Color matchers turn observation exercises into a game; our students carry a color matcher through the Conservatory, trying to match the colors of the plants they see to those in the tool. We make our color matchers out of paint chips – simply gather the colors that you want and then punch a hole in the corner of each, attaching with a ring clip. We make version for younger and older children; for our youngest, we use chips of a single color and create a rainbow and for our oldest we create a rich palate of different nature colors for them to choose from. We also have some with brighter colors for matching with flowers instead of foliage. These are a fun companion to take on nature walks or even just into backyard.
We use colored “worms”, pieces of yarn or string, to teach about observation and adaptations. Worms can be made out of anything; we use donated yarn in various colors, but pipe cleaners, ribbon or string would also make great worms. We scatter our worms in the outdoor flower gardens and have children find them. To make this more fun, we have the children pretend to be mother birds who need to find worms to feed their babies in a “nest” that is carried by an instructor. Our oldest children even get clothespin “beaks” to make the task harder. Some worms are harder to find than others, based on how they blend into the garden, and this teaches an easy lesson about camouflage. For our toddlers, we scatter lots of bright colored worms and just have them find as many as they can. You can make this activity difficult or easy, based on your child, and can use it in the context of a lesson or just for fun. Any way that you use them, colored worms can help children learn to look closely and improve their observation skills.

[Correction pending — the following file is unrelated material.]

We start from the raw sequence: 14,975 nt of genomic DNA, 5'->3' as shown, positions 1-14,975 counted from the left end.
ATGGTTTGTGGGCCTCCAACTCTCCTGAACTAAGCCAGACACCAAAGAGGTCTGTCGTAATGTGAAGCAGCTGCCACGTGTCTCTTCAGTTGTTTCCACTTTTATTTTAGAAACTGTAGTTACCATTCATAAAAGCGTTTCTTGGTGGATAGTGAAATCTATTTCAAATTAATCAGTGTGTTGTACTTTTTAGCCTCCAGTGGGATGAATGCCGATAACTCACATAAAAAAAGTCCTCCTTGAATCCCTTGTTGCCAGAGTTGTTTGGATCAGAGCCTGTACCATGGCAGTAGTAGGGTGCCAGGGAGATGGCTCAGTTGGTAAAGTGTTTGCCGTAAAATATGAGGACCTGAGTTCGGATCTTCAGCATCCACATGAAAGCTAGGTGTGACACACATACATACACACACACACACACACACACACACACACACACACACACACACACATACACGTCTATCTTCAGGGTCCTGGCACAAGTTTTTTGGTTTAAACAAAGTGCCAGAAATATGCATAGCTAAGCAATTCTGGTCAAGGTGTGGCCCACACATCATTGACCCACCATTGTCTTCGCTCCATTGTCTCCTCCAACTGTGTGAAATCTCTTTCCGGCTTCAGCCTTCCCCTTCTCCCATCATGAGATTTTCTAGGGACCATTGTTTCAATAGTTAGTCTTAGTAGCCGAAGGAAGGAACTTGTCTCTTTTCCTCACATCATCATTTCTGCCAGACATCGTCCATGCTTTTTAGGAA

Un-natural nature trail
An un-natural nature trail is an old nature center game that works well with older children. This take some preparation time, but can really be done anywhere outside – a yard or a trail both work. Gather a number of man-made items, from big to small, and scatter them around a prescribed area. Anything will work as long as it is obviously man-made; choose smaller items to increase the difficulty of the challenge. Tell children that they will be looking for things that don’t belong and have them spend a significant amount of time observing the site to find all the objects. This can be done numerous ways; children can count as many objects as possible, pick them up as they find them, or only look for a period of time and have to remember. This is a fun activity for a large group and could be a great party game as well.
Using tools is a helpful way to increase your child’s observation skills, but they are also pretty fun to use! Playing and learning together outside with your child is a great way to connect both of you to nature and to each other. To quote Olson, “Awareness is becoming acquainted with the environments, no matter where one happens to be.” Use your own sense of wonder and curiosity and spend some time outside with your child; it will have a lasting impact on your family and you world.
To read more about the importance of observation, check out our blog post.
The above photos were taken by Cory Doman and Christie Lawry.